We will start hearing this week from gas companies how they performed during the fiscal quarter that ended Sept. 30. Expect to hear a lot about dismal prices in the Marcellus shale.
The energy industry looks to daily trading at the Henry Hub in Louisiana to set the national price of natural gas, but producers often get a different price where they sell into pipeline hubs, which they call a basis differential. In the Marcellus, that basis has stayed in the negative column way too long for some companies.
“There’s a big basis problem in the Northeast,” Range Resources CEO Jeff Ventura told the Tribune-Review this month.
In April, producers delivering gas to five Marcellus hubs generally found those daily “spot” prices at about $4 per million British thermal unit, within $1 or less of Henry Hub. Prices at four of those hubs spent much of the summer $2 below the benchmark and have recently dropped further.
Only the TCO Appalachia Pool Hub, which reflects the price of gas heading into the Columbia Gas Transmission pipeline southwest of Pittsburgh, has kept pace with Henry, the Energy Information Administration said last week.
Gas companies with connections to several pipelines can bounce around to find the best prices. Three months ago, executives predicted an average negative basis this summer close to $1. We’ll find out how far off they were in the next week or two.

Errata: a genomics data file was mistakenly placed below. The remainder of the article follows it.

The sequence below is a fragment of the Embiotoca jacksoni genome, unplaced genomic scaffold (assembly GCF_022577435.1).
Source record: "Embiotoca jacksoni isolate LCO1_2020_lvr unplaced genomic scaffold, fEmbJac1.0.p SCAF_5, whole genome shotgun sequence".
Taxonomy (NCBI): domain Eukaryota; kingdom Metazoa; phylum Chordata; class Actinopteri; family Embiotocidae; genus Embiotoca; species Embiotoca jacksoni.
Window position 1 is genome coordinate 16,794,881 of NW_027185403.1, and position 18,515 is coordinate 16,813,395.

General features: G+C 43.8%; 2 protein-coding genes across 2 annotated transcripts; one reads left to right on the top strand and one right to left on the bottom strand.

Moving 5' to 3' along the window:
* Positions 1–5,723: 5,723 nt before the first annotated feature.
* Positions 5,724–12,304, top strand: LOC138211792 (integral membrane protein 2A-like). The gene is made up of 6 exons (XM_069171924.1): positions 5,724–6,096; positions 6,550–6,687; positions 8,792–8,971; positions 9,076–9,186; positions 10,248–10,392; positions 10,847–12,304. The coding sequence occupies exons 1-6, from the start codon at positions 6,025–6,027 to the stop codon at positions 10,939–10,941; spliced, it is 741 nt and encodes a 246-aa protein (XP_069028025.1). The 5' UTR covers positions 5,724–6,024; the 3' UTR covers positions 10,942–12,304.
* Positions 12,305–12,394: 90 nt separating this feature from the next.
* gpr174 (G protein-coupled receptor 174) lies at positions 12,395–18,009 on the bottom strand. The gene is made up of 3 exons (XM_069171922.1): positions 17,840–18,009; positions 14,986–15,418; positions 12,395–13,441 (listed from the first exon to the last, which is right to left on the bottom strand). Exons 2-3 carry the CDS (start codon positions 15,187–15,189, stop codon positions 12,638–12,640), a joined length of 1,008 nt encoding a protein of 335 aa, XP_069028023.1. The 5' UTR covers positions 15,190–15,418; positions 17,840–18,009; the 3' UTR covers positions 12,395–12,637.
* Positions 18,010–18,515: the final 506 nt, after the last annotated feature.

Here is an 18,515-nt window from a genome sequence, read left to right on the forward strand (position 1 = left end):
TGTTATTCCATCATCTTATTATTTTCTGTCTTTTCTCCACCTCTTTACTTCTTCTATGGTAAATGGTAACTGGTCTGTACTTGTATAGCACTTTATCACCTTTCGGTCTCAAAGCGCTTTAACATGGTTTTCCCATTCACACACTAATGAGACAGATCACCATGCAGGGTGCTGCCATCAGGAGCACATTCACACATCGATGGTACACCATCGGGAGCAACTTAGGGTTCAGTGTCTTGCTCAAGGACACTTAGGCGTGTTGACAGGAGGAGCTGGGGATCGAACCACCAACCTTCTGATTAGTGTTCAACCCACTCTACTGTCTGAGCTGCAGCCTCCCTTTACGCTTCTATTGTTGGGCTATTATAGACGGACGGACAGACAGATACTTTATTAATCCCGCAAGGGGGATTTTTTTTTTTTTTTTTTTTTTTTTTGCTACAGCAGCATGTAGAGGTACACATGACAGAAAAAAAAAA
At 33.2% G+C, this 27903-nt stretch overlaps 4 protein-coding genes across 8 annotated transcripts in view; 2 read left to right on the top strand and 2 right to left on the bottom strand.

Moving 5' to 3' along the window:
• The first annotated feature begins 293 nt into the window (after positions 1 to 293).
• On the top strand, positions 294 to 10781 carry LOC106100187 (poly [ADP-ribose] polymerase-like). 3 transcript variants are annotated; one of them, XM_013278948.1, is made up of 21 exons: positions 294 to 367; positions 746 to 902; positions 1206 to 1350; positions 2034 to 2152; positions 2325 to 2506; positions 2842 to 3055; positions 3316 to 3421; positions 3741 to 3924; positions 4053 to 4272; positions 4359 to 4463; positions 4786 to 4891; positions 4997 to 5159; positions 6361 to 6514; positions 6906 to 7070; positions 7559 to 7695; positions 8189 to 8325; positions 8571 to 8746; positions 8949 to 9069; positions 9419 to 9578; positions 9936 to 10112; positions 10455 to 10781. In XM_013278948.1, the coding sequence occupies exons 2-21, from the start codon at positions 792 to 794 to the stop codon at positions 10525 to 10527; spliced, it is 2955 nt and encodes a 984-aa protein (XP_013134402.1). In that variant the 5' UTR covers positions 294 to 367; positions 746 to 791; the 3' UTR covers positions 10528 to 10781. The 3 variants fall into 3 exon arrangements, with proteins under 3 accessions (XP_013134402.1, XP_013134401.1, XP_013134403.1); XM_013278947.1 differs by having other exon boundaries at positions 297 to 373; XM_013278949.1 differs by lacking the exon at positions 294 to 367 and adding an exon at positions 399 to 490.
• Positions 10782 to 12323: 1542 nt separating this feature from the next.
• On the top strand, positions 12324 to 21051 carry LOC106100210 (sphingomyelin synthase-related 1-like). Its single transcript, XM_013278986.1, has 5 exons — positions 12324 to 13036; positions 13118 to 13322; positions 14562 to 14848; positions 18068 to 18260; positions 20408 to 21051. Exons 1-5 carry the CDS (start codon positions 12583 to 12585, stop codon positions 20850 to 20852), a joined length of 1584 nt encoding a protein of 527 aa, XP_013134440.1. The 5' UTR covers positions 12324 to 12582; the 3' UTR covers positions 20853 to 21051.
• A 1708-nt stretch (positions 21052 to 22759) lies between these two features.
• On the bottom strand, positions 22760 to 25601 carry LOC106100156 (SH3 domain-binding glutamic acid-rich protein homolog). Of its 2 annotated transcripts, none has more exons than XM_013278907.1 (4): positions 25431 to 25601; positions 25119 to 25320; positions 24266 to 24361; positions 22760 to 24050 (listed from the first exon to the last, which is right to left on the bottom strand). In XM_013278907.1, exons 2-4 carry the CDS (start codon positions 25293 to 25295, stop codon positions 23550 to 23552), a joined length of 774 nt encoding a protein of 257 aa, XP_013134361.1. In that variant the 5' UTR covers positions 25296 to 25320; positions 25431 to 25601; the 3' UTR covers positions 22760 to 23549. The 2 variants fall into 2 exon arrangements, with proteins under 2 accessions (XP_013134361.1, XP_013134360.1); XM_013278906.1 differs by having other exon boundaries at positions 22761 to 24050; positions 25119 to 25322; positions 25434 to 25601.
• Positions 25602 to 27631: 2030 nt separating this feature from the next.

They can blame, in part, their own success.
Companies keep putting up record production numbers, both for Pennsylvania — nearly 2 trillion cubic feet of gas in the first half of this year, a 38 percent increase over the year before — and across the shale play, the most productive in the country.
Pipelines don’t have enough room to move that bountiful supply to where it’s needed. Ventura predicted it will take another two years for the pipes to catch up.
“The supply can’t get to where the demand is,” said Tom Murphy, co-director of Penn State University’s Marcellus Center of Outreach and Research.
Power companies in New England, still frost-bitten by last year’s polar vortex and worried about firing up the grid without the coal plants that are increasingly shutting down, are looking for electricity from hydropower plants in Quebec to get through the winter, Murphy noted.
A six-hour’s drive away in northeast Pennsylvania, a 27 percent increase in production this year created such a glut of gas that prices dipped below $1 there recently. The pipelines needed to get that gas past New York City might never be built.
The difference cuts into the bottom line and further unsettles executives planning for next year under the cloud of a potential severance tax promoted by Democrat Tom Wolf, who leads Gov. Tom Corbett in polls ahead of the Nov. 4 election.
Wolf acknowledged the price difference during a recent meeting with Trib reporters and editors, but still thinks an added tax is necessary to raise between $600 million and $1 billion a year.
“Price convergence will happen. It has in most other industries,” he said.